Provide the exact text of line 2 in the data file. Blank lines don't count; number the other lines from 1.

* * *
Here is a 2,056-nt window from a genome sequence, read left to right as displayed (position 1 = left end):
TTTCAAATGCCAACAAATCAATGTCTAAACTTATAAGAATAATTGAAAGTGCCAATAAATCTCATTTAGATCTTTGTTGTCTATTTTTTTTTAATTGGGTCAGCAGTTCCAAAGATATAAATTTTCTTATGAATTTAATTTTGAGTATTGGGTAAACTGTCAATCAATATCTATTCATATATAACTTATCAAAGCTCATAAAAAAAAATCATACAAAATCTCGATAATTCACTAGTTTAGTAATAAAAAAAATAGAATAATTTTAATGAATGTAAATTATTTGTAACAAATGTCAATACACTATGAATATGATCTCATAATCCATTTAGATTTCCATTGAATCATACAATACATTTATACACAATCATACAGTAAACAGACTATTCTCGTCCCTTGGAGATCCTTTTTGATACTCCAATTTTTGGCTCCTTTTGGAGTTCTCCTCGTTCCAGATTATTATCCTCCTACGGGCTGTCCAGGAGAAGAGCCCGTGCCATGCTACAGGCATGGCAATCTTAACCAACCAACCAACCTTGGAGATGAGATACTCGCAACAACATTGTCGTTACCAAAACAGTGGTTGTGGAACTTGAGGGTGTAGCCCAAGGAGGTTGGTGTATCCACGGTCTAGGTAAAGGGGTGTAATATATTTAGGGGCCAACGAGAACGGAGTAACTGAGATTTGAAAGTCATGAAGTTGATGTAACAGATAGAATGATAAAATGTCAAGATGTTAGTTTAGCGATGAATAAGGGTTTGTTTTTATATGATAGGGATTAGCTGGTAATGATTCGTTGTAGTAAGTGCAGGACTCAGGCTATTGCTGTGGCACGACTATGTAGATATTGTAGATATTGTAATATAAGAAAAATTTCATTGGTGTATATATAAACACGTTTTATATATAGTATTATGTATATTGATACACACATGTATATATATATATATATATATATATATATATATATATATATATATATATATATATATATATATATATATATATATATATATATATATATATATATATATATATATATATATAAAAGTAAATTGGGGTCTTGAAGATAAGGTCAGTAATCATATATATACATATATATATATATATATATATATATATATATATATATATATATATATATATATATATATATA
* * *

TTTCAAATGCCAACAAATCAATGTCTAAACTTATAAGAATAATTGAAAGTGCCAATAAATCTCATTTAGATCTTTGTTGTCTATTTTTTTTTAATTGGGTCAGCAGTTCCAAAGATATAAATTTTCTTATGAATTTAATTTTGAGTATTGGGTAAACTGTCAATCAATATCTATTCATATATAACTTATCAAAGCTCATAAAAAAAAATCATACAAAATCTCGATAATTCACTAGTTTAGTAATAAAAAAAATAGAATAATTTTAATGAATGTAAATTATTTGTAACAAATGTCAATACACTATGAATATGATCTCATAATCCATTTAGATTTCCATTGAATCATACAATACATTTATACACAATCATACAGTAAACAGACTATTCTCGTCCCTTGGAGATCCTTTTTGATACTCCAATTTTTGGCTCCTTTTGGAGTTCTCCTCGTTCCAGATTATTATCCTCCTACGGGCTGTCCAGGAGAAGAGCCCGTGCCATGCTACAGGCATGGCAATCTTAACCAACCAACCAACCTTGGAGATGAGATACTCGCAACAACATTGTCGTTACCAAAACAGTGGTTGTGGAACTTGAGGGTGTAGCCCAAGGAGGTTGGTGTATCCACGGTCTAGGTAAAGGGGTGTAATATATTTAGGGGCCAACGAGAACGGAGTAACTGAGATTTGAAAGTCATGAAGTTGATGTAACAGATAGAATGATAAAATGTCAAGATGTTAGTTTAGCGATGAATAAGGGTTTGTTTTTATATGATAGGGATTAGCTGGTAATGATTCGTTGTAGTAAGTGCAGGACTCAGGCTATTGCTGTGGCACGACTATGTAGATATTGTAGATATTGTAATATAAGAAAAATTTCATTGGTGTATATATAAACACGTTTTATATATAGTATTATGTATATTGATACACACATGTATATATATATATATATATATATATATATATATATATATATATATATATATATATATATATATATATATATATATATATATATATATATATATATATATATATATATATATAAAAGTAAATTGGGGTCTTGAAGATAAGGTCAGTAATCATATATATACATATATATATATATATATATATATATATATATATATATATATATATATATATATATATATATA